CAMPTON HILLS – The village of Campton Hills’ first elected clerk, Carolyn Higgins, died March 30 at age 62 after more than a year battling cancer, her family said.
Higgins was elected in 2008 after the village’s incorporation and re-elected in 2011. She resigned March 14 after she became too ill to work.
Her husband, Al Higgins, said they were married 42 years and he knew her two years before they married.
“I’ve spent two-thirds of my life with the lady,” he said. “She was my soul mate.”
Higgins said his wife had vulvar cancer, a rare cancer of the female genital area.
“No lady should have to go through that,” Higgins said.
Still, his wife came through chemotherapy and brutal radiation treatments, but then the cancer metastasized into an aggressive cancer in her lung, which then spread to other organs.
And although she had been in hospice care for a couple of weeks, Higgins said his wife was still up and around.
“She was still playing with grandchildren,” Higgins said. “The Thursday before she passed, the grandkids were over, and then our daughter-in-law and our younger son, and our daughter and son-in-law – and she wanted to go out for pizza. We went to Pizza Cucina in Wasco, and then she passed away Sunday night.”
Carolyn Higgins died at home with her family present, each spending some time with her, he said.
Higgins was cremated. A celebration of her life is scheduled for 11 a.m. Saturday at the Congregational United Church of Christ, 40W451 Fox Mill Blvd., Campton Hills, with a luncheon to follow the service.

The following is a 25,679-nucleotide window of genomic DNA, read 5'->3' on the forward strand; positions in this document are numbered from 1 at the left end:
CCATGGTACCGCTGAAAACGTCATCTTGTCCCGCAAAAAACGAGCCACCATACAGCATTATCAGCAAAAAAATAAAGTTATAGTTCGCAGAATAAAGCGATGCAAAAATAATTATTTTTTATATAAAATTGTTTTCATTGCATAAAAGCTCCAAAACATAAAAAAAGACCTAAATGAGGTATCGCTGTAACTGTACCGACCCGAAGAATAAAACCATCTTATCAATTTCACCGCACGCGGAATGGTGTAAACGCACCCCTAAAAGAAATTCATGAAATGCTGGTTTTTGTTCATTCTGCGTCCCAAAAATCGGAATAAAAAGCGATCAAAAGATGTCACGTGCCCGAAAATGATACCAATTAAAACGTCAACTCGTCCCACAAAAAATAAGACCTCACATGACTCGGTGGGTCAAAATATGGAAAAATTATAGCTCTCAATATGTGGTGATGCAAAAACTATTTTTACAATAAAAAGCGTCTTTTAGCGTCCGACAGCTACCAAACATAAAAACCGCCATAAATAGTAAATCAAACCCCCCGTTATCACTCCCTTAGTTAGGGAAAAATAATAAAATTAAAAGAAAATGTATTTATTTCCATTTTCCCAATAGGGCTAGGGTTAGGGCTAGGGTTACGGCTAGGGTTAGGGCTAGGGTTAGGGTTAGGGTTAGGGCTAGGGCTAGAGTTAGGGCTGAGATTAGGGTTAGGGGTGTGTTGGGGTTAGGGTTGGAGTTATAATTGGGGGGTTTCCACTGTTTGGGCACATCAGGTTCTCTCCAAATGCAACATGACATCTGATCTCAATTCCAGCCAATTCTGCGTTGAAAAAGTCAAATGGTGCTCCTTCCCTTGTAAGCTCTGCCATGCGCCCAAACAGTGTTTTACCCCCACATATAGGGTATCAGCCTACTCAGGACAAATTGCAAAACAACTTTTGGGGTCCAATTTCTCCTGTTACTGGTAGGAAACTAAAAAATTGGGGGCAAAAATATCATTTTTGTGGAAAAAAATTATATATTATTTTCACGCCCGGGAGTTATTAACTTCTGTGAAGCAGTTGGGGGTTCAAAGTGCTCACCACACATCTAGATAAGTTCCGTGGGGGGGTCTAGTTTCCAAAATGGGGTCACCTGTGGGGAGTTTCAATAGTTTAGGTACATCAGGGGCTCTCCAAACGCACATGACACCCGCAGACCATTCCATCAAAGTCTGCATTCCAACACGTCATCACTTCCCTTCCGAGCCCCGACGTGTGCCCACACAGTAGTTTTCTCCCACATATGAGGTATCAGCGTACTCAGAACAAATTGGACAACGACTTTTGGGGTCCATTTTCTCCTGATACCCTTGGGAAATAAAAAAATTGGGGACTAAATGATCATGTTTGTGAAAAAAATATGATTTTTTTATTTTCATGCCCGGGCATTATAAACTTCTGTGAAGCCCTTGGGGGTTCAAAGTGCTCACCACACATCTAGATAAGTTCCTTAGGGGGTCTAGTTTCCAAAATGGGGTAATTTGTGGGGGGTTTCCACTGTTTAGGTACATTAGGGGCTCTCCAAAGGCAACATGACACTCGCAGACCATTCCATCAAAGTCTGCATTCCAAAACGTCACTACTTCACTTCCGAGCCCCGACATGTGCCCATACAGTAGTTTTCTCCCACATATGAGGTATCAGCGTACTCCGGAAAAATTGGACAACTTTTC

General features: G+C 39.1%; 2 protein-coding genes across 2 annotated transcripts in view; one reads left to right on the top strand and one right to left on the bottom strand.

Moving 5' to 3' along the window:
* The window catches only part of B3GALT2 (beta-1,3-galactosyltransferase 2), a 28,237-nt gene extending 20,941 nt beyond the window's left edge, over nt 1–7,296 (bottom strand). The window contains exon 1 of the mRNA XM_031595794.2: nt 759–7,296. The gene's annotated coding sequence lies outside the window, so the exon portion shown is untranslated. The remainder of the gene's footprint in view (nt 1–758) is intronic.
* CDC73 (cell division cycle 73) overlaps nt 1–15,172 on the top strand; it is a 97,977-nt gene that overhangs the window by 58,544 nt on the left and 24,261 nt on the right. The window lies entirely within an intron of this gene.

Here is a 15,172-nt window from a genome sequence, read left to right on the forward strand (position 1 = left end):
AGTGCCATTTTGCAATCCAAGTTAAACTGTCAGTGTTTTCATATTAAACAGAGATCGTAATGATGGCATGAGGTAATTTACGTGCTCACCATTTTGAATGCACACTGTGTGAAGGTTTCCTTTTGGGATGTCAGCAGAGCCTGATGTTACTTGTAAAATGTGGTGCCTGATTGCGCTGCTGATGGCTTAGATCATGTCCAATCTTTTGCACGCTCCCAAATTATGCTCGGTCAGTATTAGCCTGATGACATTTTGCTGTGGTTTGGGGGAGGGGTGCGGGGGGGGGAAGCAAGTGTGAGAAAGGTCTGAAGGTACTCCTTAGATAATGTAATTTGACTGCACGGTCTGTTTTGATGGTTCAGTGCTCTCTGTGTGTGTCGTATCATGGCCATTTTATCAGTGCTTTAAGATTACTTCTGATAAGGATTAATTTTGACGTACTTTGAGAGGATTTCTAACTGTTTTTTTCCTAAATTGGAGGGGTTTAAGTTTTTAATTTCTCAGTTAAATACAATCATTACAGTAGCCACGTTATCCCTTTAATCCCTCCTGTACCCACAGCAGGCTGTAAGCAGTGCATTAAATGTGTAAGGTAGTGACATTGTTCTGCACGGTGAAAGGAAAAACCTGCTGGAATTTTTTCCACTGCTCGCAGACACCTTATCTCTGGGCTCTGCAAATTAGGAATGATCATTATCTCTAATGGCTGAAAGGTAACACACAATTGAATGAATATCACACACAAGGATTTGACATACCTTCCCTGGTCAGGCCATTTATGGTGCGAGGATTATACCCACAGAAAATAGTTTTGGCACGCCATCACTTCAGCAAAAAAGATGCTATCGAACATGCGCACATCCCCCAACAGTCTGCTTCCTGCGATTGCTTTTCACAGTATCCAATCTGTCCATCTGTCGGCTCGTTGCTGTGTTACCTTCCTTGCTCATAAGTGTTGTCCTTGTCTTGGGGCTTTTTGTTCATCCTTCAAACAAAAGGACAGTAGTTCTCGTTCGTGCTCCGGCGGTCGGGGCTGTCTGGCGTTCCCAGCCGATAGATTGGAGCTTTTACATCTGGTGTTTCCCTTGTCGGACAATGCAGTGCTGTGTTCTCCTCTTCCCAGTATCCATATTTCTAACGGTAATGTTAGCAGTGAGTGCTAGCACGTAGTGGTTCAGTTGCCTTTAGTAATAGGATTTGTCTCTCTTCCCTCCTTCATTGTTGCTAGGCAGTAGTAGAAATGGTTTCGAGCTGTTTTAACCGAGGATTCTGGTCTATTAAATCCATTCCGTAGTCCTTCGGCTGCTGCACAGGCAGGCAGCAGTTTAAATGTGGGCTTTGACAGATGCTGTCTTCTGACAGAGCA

“There is a memorial garden out back at the church we belong to,” Higgins said. “Once the ground thaws, she will reside back there in the memorial garden.”
Her friend, Susan Secondi of Campton Hills, said Higgins will be missed.
“Carolyn was someone you could count on to do the right thing regardless of how difficult it may have been,” Secondi said. “She was a hard worker who had drive, passion and perseverance – but above all, she cared.”
According to the American Cancer Society, vulvar cancer accounts for about 4 percent of cancers of the female reproductive organs and 0.6 percent of all cancers. Statistically, 4,840 cancers of the vulva will be diagnosed and 1,030 women will die of it in 2014, according to the cancer society website, www.cancer.org.